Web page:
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Conference shows broadband's future

WEST VALLEY CITY — In the E Center on Monday, a Utah Valley State College aviation instructor operated a flight simulation program on a giant computer screen. "Flying" behind his jet plane was a plane being piloted by a UVSC student working at a flight simulator miles away in Orem.

Next to the instructor, two UVSC students raced cars in a Microsoft Xbox video game. The gamers they were racing against were nowhere near the E Center, though — they, too, were interacting via the Internet.

The entire room, full of what was termed the Utah Valley Experimental Computer Lab, was connected to the outside world by one thin fiber-optic cable. So as one student carried out remote-controlled electronics experiments and the aviation teacher sent comments to his student pilot, it was all done — in high-speed real time — thanks to the E Center and UVSC's connections to the Utah Telecommunications Open Infrastructure Agency.

The display was part of the Broadband Cities 2005 conference, which opened Monday at the E Center and will run through Wednesday. The conference, chaired this year by UTOPIA executive Paul Morris, brought about 500 community and business leaders — many of them from outside the United States — to West Valley to learn how cities and communities worldwide are connecting their residents and businesses to the information superhighway.

"The U.S. really lags behind in this technology," UTOPIA spokeswoman Maura Carabello said. UTOPIA is a relatively recent — and sometimes controversial — partnership between city governments and the private sector. It seeks to lay a fiber-optic infrastructure and offer service providers to allow those in member cities to use the Internet and send and receive video and other data at ever-higher speeds.

Gov. Jon Huntsman Jr. opened the conference with a real-time question-and-answer session with a group of Orem elementary school students. Morris gave his opening remarks from home, appearing thanks to a Web camera and high-speed Internet.

The UVSC display sought to showcase how technology like that being used by UTOPIA and the smaller iProvo project can aid in education. Technology Dean Tom McFarland said UVSC has the largest aviation training program of any university in the country, but some students — many of them in southern Utah — don't have access to flight-simulation time because of cost and distance.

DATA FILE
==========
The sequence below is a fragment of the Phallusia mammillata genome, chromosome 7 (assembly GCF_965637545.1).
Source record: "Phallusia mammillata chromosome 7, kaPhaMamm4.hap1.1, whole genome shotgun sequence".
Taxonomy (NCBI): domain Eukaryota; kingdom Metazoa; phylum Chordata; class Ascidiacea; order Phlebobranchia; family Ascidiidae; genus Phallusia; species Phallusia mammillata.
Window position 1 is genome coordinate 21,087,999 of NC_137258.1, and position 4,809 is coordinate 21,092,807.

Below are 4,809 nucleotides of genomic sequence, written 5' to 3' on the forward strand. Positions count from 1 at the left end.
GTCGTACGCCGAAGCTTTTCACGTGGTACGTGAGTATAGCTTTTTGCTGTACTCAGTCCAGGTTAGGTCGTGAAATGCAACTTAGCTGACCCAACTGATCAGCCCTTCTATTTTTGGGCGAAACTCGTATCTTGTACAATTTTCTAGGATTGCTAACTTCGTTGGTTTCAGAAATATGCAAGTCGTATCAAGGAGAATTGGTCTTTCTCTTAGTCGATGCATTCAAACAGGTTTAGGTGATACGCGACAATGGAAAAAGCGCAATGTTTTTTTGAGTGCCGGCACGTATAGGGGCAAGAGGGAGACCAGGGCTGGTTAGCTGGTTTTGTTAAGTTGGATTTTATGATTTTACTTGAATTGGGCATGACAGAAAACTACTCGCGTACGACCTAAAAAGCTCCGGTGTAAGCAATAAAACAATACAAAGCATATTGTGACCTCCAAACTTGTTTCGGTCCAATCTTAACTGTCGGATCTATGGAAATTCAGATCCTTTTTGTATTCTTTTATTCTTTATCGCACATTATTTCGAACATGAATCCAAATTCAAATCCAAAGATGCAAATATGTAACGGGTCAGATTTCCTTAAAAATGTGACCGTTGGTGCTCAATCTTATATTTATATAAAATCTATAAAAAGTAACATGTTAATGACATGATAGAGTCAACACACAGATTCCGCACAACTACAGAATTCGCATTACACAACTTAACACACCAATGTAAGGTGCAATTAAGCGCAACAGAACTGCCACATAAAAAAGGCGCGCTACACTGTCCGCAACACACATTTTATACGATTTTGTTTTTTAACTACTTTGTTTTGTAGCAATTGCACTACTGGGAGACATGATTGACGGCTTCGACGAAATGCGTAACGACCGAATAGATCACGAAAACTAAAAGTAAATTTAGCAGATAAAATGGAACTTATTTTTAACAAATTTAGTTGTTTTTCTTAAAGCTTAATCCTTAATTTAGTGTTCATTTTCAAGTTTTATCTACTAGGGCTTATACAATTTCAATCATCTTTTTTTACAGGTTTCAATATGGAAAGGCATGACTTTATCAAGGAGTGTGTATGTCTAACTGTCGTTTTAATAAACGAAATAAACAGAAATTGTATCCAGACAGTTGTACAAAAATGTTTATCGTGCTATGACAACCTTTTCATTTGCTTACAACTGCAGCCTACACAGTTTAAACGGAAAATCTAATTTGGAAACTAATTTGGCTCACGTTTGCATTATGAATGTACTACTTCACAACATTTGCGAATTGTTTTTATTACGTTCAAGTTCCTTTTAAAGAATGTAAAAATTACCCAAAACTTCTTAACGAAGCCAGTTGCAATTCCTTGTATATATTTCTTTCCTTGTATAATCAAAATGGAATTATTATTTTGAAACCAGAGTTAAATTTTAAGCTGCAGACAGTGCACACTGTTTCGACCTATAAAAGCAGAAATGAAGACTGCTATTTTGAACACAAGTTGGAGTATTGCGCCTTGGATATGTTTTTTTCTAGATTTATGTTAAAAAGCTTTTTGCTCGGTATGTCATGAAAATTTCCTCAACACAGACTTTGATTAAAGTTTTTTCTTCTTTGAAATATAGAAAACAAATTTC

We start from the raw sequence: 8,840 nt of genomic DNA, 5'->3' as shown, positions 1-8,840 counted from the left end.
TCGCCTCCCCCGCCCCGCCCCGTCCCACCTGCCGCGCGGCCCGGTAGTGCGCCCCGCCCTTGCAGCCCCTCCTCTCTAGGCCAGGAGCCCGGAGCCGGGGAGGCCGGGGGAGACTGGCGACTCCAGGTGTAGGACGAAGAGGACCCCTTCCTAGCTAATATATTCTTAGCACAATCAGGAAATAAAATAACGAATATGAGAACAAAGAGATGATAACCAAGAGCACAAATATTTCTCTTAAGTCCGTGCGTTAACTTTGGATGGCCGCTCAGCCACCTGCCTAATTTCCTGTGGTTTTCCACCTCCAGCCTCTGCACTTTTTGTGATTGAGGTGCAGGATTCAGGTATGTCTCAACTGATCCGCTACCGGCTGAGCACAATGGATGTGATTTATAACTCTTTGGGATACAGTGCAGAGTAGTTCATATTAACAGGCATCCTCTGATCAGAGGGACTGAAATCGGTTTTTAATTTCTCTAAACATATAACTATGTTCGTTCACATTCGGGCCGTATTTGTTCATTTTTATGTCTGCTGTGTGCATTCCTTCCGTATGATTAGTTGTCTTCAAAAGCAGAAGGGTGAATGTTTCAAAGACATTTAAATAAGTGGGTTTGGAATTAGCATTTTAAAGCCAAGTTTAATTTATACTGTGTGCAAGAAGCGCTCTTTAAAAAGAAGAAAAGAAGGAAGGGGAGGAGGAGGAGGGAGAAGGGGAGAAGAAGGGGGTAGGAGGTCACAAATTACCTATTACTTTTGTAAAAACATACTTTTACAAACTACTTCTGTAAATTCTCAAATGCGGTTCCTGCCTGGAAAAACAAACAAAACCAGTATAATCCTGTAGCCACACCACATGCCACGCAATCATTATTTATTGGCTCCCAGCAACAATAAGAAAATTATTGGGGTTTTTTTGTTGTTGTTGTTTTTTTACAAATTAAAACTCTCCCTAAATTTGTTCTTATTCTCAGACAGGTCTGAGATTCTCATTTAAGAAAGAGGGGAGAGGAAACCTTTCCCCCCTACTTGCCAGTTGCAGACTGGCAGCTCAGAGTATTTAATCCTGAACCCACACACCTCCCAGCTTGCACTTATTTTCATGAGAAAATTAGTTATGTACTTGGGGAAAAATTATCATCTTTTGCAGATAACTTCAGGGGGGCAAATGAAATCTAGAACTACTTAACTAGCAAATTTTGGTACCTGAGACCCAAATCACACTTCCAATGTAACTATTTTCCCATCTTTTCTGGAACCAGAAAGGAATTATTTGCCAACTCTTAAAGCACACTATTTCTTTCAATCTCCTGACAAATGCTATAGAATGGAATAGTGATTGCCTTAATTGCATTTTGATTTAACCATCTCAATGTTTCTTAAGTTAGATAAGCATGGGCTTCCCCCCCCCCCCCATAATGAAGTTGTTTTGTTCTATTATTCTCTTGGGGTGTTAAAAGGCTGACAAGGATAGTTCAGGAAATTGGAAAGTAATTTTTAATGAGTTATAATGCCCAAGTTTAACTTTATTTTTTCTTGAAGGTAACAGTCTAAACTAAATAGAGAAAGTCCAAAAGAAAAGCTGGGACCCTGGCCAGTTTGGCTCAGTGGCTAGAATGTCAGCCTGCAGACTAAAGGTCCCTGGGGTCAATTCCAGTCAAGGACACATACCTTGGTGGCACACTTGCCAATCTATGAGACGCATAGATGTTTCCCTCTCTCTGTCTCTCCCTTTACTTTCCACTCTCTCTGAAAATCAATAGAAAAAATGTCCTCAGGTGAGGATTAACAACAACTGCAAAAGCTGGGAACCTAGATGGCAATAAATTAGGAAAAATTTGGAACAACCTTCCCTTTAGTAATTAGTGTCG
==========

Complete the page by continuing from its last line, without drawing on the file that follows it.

"We're trying to find inexpensive ways to do this advanced training," he said.

He envisions a day — in the near future — when a far-away student can sit in front of his home computer and log flight-simulation hours under the watchful eye of an instructor hundreds of miles away.

Similar possibilities exist for other students, such as engineering students who have trouble making it to their lab time.

Dr. Harvey Mecham, a chemist and the school's scientist-in-residence, said Utah needs to produce more experts in electronics technology, and virtual control of a distant lab like the one on display Monday could help expand the pool of eligible students.

"We have the capacity to run a lab 24/7," he said. "It's not really distance learning. It's interactive."

Other companies and organizations also showed how high-speed technology can increase the range of possibilities for businesses and individuals alike. Sony IVE, which stands for Instant Video Everywhere, is an advanced teleconferencing technology that allows users to have video-telephone conversations over their computer, in front of a Web cam, without any lag time.

Callers can leave voice-and-video messages if they call an IVE user who doesn't answer. When a call is missed, the user's cell phone can be paged and the user can go online and download the missed video call. Calls can be saved and their video and audio replayed later.

IVE costs subscribers $49 monthly.

Sony also has a larger-scale version of the technology that can be used for international conference calls and other distant business calls that require face-to-face interaction. The technology was used by ESPN during the NFL and NBA drafts, as reporters interviewed distant coaches without the lag time common of satellite interviews.